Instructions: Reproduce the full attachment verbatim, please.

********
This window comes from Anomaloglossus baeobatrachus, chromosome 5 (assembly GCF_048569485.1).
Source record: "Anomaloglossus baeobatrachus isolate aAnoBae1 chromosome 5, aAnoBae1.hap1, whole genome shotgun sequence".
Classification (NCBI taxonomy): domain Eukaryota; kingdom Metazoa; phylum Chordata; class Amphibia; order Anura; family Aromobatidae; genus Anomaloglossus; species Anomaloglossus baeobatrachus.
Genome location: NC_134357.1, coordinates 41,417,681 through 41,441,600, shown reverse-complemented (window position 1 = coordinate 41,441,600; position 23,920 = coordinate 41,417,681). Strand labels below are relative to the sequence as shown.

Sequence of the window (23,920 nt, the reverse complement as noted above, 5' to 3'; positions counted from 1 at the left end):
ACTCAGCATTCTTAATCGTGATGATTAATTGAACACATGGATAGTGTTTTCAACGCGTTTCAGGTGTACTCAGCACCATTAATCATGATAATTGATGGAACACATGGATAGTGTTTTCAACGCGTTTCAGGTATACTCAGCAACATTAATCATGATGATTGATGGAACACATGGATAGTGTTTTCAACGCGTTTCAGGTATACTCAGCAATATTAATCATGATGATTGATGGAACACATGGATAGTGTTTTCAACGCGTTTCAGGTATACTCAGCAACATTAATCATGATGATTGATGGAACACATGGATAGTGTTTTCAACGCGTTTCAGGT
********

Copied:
This window comes from Anomaloglossus baeobatrachus, chromosome 5 (assembly GCF_048569485.1).
Source record: "Anomaloglossus baeobatrachus isolate aAnoBae1 chromosome 5, aAnoBae1.hap1, whole genome shotgun sequence".
Classification (NCBI taxonomy): domain Eukaryota; kingdom Metazoa; phylum Chordata; class Amphibia; order Anura; family Aromobatidae; genus Anomaloglossus; species Anomaloglossus baeobatrachus.
Genome location: NC_134357.1, coordinates 41,417,681 through 41,441,600, shown reverse-complemented (window position 1 = coordinate 41,441,600; position 23,920 = coordinate 41,417,681). Strand labels below are relative to the sequence as shown.

Sequence of the window (23,920 nt, the reverse complement as noted above, 5' to 3'; positions counted from 1 at the left end):
ACTCAGCATTCTTAATCGTGATGATTAATTGAACACATGGATAGTGTTTTCAACGCGTTTCAGGTGTACTCAGCACCATTAATCATGATAATTGATGGAACACATGGATAGTGTTTTCAACGCGTTTCAGGTATACTCAGCAACATTAATCATGATGATTGATGGAACACATGGATAGTGTTTTCAACGCGTTTCAGGTATACTCAGCAATATTAATCATGATGATTGATGGAACACATGGATAGTGTTTTCAACGCGTTTCAGGTATACTCAGCAACATTAATCATGATGATTGATGGAACACATGGATAGTGTTTTCAACGCGTTTCAGGT